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Swaziland: Grandmother cares for her five orphaned grandchildren

In AIDS-ravaged Swaziland, Nkhomose raises her five grandchildren with help from World Vision.

February 27, 2008



During her interview, Nkhomose recollects what life was like before World Vision came to her community.
During her interview, Nkhomose recollects what life was like before World Vision came to her community.
© 2008 Mandla Luphondvo/World Vision
At 75, Nkhomose Sifundza feels blessed just to be alive.

HIV and AIDS have ravaged her community and her country, causing the average life expectancy in Swaziland to plummet to a scant 32 years. In 2007, the Swazi government conducted random testing and found that an estimated one in four residents is infected with HIV.

"I am happy to have lived to see and take care of my grandchildren," Nkhomose says. "However, of the six children I had, four passed away. I am only left with two, who are both married."

'Swazi Gold'

Nkhomose lives in a community in Nkalashane, supported by World Vision donors in Australia. But she didn't always live there.

"We used to have our home next to the Mbuluzi River. However, in 1983, a sugar company relocated at least nine homesteads to where we are today," she says.

This forced relocation was to make way for expanding sugar cane production. In Swaziland, sugar has become known as "real Swazi Gold" because it is the country's major source of foreign revenue.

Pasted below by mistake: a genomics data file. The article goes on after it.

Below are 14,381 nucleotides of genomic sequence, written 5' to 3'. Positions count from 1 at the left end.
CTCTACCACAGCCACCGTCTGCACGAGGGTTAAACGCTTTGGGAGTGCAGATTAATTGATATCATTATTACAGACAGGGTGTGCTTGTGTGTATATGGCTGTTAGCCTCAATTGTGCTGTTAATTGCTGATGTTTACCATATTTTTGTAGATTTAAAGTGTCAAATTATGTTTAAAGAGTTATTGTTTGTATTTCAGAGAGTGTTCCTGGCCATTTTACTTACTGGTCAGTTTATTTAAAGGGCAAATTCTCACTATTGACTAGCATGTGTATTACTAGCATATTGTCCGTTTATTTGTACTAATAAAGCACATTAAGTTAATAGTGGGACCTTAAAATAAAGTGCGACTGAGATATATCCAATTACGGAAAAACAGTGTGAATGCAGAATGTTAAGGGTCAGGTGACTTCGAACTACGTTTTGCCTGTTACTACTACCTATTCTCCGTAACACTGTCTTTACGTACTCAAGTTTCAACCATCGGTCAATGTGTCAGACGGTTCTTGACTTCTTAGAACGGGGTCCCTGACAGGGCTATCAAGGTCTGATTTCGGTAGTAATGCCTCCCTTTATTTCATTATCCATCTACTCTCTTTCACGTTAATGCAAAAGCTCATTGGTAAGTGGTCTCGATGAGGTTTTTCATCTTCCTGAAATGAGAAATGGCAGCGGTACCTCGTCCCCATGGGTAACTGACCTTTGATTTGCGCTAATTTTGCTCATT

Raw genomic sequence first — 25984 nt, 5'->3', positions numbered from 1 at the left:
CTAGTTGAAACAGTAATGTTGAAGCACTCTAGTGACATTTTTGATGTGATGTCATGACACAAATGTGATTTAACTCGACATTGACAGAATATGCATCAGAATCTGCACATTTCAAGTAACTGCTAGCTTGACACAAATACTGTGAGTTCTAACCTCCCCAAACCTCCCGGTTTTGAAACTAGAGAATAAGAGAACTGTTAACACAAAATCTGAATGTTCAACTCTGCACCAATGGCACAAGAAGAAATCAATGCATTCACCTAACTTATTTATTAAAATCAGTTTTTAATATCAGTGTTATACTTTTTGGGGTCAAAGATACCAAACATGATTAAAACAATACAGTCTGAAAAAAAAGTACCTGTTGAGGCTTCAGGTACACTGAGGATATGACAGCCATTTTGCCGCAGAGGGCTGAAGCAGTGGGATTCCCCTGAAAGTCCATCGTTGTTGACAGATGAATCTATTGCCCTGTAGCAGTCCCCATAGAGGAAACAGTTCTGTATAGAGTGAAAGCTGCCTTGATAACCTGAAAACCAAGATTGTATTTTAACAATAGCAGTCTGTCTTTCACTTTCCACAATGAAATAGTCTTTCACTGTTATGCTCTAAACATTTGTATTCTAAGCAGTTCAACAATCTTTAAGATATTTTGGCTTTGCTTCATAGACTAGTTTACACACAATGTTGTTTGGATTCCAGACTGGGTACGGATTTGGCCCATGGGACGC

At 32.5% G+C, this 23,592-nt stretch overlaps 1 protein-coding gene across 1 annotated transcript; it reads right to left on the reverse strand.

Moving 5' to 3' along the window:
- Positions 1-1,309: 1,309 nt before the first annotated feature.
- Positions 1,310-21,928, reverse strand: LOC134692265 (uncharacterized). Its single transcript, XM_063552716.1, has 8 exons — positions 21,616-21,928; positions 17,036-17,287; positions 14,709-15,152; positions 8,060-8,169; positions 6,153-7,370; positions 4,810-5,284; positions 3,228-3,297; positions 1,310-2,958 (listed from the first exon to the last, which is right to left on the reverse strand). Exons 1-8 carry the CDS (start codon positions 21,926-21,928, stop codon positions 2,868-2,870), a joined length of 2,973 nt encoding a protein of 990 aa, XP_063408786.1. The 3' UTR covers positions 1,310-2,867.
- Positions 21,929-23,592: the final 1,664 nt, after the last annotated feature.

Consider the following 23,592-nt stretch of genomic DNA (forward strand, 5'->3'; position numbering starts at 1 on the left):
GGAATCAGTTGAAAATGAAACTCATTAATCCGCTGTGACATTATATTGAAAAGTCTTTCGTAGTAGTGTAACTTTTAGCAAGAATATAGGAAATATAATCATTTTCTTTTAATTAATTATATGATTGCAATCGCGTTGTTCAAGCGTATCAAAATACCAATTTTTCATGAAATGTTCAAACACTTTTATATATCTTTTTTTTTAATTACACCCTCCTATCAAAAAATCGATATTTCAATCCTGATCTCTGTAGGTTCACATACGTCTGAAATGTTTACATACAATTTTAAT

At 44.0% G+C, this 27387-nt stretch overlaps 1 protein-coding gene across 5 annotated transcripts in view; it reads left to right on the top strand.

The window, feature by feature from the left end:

Sadly, no one was there to defend the families' rights when the sugar company forced them to move. "We were not given any kind of compensation — only temporary shelter in the form of caravans," Nkhomose explains. "These were meant to assist us reconstruct our homes at our own cost."

After the move, things didn't get any easier. "When we were adjusting to this new environment, my husband, Gobondela Sifundza, passed away," she says.

Empty stomachs

Nkhomose was left to single-handedly take care of her children and grandchildren, who range in age from 5 to 20. Several of them were sick at the time.

"We used to plant maize for survival. However, we have had a continuous problem of inconsistent rain. I cannot recall when last we had a meaningful harvest," she explains.

Due to several failed crops, the family ran out of resources to get their fields planted. "Many times, we have been forced to go to bed on an empty stomach," she says.

But Nkhomose was resourceful. "In order to meet the family's basic needs, I would travel to the nearest sugar cane fields at Vuvulane Irrigated Farm, where I would request some farmers to give me a portion to weed in exchange for food," she says.

Nkhomose did this for more than a year before her energy wore thin. She could no longer travel to Vuvulane to work in exchange for food, but she was determined to provide for her grandchildren.

"I requested households that sold traditional beer brewed out of sorghum to give me the waste sorghum. I would dry and grind it to prepare thin porridge for my grandchildren," she explains.

Sorghum waste from beer production is commonly used to feed pigs because it is thought to be of no other use. But for Nkhomose's family, it was food.

Help arrives